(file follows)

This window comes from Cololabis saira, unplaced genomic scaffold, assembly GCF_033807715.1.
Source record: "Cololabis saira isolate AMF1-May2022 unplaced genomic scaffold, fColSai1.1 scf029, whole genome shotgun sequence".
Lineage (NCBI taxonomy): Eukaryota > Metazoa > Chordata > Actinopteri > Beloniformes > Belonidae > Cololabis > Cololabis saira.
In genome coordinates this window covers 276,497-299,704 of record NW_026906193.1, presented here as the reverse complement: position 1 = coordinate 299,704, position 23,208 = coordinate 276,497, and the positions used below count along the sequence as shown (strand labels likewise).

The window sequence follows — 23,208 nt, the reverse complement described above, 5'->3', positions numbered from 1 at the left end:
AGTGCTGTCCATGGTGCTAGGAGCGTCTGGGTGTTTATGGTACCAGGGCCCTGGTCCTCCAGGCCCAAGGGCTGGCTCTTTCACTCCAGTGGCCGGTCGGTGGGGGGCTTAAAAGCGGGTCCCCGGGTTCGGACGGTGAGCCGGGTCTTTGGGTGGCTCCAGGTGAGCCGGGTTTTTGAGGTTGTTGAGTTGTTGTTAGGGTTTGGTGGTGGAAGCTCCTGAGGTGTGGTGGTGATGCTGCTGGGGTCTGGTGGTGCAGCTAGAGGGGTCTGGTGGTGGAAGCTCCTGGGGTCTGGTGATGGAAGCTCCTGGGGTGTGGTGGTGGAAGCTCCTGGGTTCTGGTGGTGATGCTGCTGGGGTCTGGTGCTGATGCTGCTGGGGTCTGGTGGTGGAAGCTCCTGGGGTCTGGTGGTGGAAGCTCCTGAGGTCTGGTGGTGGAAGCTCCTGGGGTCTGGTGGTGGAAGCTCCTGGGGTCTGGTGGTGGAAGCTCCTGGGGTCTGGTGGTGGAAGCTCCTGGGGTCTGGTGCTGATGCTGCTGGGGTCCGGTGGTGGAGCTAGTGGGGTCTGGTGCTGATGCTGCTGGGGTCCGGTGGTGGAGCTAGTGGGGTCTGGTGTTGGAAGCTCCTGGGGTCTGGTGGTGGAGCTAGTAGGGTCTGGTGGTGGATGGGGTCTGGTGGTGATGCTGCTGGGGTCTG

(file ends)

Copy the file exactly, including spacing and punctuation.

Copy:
This window comes from Cololabis saira, unplaced genomic scaffold, assembly GCF_033807715.1.
Source record: "Cololabis saira isolate AMF1-May2022 unplaced genomic scaffold, fColSai1.1 scf029, whole genome shotgun sequence".
Lineage (NCBI taxonomy): Eukaryota > Metazoa > Chordata > Actinopteri > Beloniformes > Belonidae > Cololabis > Cololabis saira.
In genome coordinates this window covers 276,497-299,704 of record NW_026906193.1, presented here as the reverse complement: position 1 = coordinate 299,704, position 23,208 = coordinate 276,497, and the positions used below count along the sequence as shown (strand labels likewise).

The window sequence follows — 23,208 nt, the reverse complement described above, 5'->3', positions numbered from 1 at the left end:
AGTGCTGTCCATGGTGCTAGGAGCGTCTGGGTGTTTATGGTACCAGGGCCCTGGTCCTCCAGGCCCAAGGGCTGGCTCTTTCACTCCAGTGGCCGGTCGGTGGGGGGCTTAAAAGCGGGTCCCCGGGTTCGGACGGTGAGCCGGGTCTTTGGGTGGCTCCAGGTGAGCCGGGTTTTTGAGGTTGTTGAGTTGTTGTTAGGGTTTGGTGGTGGAAGCTCCTGAGGTGTGGTGGTGATGCTGCTGGGGTCTGGTGGTGCAGCTAGAGGGGTCTGGTGGTGGAAGCTCCTGGGGTCTGGTGATGGAAGCTCCTGGGGTGTGGTGGTGGAAGCTCCTGGGTTCTGGTGGTGATGCTGCTGGGGTCTGGTGCTGATGCTGCTGGGGTCTGGTGGTGGAAGCTCCTGGGGTCTGGTGGTGGAAGCTCCTGAGGTCTGGTGGTGGAAGCTCCTGGGGTCTGGTGGTGGAAGCTCCTGGGGTCTGGTGGTGGAAGCTCCTGGGGTCTGGTGGTGGAAGCTCCTGGGGTCTGGTGCTGATGCTGCTGGGGTCCGGTGGTGGAGCTAGTGGGGTCTGGTGCTGATGCTGCTGGGGTCCGGTGGTGGAGCTAGTGGGGTCTGGTGTTGGAAGCTCCTGGGGTCTGGTGGTGGAGCTAGTAGGGTCTGGTGGTGGATGGGGTCTGGTGGTGATGCTGCTGGGGTCTG